Where are the World’s Happiest Countries?

WORLD

Well, it helps to be in Western Europe . . . (CNN)

Map the world’s happiest (and unhappiest) countries with today’s MapMaker Interactive map.

Teachers, scroll down for a quick list of key resources in our Teachers’ Toolkit, including a link to today’s MapMaker Interactive map.

Behold, citizens of the world’s happiest country. Photograph by Maynard Owen Williams, National Geographic

Behold, citizens of the world’s happiest country.
Photograph by Maynard Owen Williams, National Geographic

Discussion Ideas

  • The World Happiness Report ranks 156 countries in seven major areas of happiness or “subjective well-being.” How do the authors of the new report define happiness or “subjective well-being”?
    • The researchers borrow definitions from the Organization for Economic Co-operation and Development (OECD). According to the OECD, “Subjective well-being encompasses three different aspects:
      • cognitive evaluations of one’s life
      • positive emotions (joy, pride)
      • negative emotions (pain, anger, worry)

 

  • What is per-capita GDP?
    • Per capita GDP is a measure of the total output of a country that takes the gross domestic product (GDP) and divides it by the number of people in the country.
      • Per capita GDP is sometimes used as an indicator of standard of living as well as economic output, with higher per capita GDP being interpreted as having a higher standard of living.

 

 

  • What is “social support”?
    • Social support is having someone to rely on in times of trouble. Researchers measured a country’s social support by evaluating answers to this question: “If you were in trouble, do you have relatives or friends you can count on to help you whenever you need them, or not?”

 

  • What is “freedom to make life choices”?
    • Researchers measured a country’s freedom by evaluating answers to this question: “Are you satisfied or dissatisfied with your freedom to choose what you do with your life?”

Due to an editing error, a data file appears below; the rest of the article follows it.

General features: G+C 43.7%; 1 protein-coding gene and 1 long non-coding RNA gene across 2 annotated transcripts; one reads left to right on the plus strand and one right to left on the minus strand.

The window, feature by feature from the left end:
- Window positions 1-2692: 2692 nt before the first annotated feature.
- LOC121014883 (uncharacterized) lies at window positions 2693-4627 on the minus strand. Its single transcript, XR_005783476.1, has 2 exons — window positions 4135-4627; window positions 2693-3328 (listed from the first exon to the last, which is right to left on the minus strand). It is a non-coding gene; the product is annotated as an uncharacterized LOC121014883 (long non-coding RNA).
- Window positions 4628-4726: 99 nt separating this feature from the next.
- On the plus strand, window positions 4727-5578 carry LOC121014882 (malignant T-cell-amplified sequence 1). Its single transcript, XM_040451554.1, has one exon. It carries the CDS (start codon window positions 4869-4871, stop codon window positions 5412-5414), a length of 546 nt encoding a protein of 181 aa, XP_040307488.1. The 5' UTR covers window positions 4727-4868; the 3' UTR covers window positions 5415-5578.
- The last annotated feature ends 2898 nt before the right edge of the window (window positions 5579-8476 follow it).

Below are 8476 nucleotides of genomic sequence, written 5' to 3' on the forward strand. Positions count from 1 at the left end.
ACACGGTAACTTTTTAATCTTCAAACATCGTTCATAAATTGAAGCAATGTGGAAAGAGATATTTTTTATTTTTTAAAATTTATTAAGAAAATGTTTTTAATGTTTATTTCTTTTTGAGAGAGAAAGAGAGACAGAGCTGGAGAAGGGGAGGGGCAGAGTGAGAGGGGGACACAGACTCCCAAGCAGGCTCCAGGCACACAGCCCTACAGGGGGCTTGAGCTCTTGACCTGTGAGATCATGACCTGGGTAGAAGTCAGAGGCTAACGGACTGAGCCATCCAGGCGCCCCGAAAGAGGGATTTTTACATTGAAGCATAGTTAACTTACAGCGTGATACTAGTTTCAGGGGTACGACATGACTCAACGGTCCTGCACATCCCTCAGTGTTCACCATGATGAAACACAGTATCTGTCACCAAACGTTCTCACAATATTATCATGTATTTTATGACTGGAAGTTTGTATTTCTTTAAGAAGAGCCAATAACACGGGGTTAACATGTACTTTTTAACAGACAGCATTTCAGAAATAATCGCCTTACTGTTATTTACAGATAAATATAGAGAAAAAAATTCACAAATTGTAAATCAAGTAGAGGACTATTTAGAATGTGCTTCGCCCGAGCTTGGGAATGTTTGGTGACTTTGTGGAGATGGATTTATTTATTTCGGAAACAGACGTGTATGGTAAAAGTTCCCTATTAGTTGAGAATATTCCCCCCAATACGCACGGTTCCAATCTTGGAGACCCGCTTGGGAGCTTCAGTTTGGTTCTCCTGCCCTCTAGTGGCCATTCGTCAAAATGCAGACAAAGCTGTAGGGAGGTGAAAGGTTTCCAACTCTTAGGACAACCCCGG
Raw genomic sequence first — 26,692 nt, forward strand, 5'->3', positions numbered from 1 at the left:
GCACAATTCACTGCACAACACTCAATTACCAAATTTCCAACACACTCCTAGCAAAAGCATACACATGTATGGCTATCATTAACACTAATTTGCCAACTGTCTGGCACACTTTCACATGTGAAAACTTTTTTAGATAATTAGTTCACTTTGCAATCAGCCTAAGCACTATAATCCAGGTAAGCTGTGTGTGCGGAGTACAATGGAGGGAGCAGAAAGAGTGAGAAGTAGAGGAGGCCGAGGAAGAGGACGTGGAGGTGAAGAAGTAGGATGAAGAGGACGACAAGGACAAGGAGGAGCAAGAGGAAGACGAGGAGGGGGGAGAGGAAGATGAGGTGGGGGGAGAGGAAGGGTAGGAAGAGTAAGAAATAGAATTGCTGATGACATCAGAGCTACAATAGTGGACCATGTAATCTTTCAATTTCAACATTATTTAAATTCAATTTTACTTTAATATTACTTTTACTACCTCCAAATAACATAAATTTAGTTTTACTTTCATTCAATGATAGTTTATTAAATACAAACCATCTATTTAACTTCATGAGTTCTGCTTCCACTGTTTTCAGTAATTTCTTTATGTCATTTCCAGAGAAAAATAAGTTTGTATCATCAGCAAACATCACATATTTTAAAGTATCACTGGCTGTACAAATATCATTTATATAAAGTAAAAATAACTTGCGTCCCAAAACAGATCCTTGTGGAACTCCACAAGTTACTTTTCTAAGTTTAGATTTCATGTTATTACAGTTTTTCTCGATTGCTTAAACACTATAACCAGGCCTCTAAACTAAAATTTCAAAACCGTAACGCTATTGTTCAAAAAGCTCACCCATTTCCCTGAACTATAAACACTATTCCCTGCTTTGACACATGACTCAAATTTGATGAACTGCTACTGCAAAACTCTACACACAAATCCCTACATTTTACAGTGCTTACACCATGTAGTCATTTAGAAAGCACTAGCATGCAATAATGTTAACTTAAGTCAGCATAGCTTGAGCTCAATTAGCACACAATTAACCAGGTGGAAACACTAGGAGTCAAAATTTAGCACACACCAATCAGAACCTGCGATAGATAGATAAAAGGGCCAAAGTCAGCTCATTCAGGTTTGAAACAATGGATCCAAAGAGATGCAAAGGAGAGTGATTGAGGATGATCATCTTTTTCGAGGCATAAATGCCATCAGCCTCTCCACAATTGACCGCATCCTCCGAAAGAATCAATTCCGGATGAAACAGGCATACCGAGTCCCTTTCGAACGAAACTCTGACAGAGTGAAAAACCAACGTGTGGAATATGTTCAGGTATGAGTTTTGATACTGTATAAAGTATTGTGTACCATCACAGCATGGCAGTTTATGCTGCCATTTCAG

• What is “generosity”?
    • Researchers measured generosity by evaluating a country’s per-capita GDP and the answer to this question: “Have you donated money to a charity in the past month?”

 

  • What is “perception of corruption”?
    • Researchers measured the perception of overall corruption by evaluating answers to two questions: “Is corruption widespread throughout the government or not” and “Is corruption widespread within businesses or not?”

 

  • What are “positive and negative affects”?
    • Positive affect measures the general happiness, laughter, and enjoyment over more than one interview.
    • Negative affect measures the general worry, sadness, and anger over more than one interview.

 

  • The new report also measured the “equality of happiness” or “distribution of happiness.” What is this?
    • The equality of happiness (called the “Standard Deviation of Happiness” in the report) describes the distribution of happiness within a country, factored by variables such as health, income, education, freedom, and justice.
      • “Just as happiness provides a broader measure of well-being than separate accountings of income, health status, and the quality of the social context, we find that inequality of well-being provides a broader measure of inequality than measures focusing on the distribution of income and wealth.”

 

  • What is the intended outcome of this report?
    • Authors hope the report might influence governments and non-governmental organizations to invest in social and financial policies that encourage factors that correlate to happiness. For instance, the authors suggest that reducing inequality and promoting sustainable development correlate to a country’s or region’s happiness.
    • Four governments have already appointed Ministers of Happiness to develop, manage, and advocate for policies influencing what Bhutan evaluates as “gross national happiness”: Bhutan, Ecuador, the United Arab Emirates, and Venezuela.

 

TEACHERS’ TOOLKIT

CNN: Where are the world’s happiest countries?

Nat Geo: Where are the world’s happiest—and unhappiest—countries? MapMaker Interactive map

(extra credit!) World Happiness Report 2016

2 responses to “Where are the World’s Happiest Countries?

  1. Pingback: What Did You Read in 2017? | Nat Geo Education Blog·

  2. Pingback: 11 Things We Learned This Week! | Nat Geo Education Blog·

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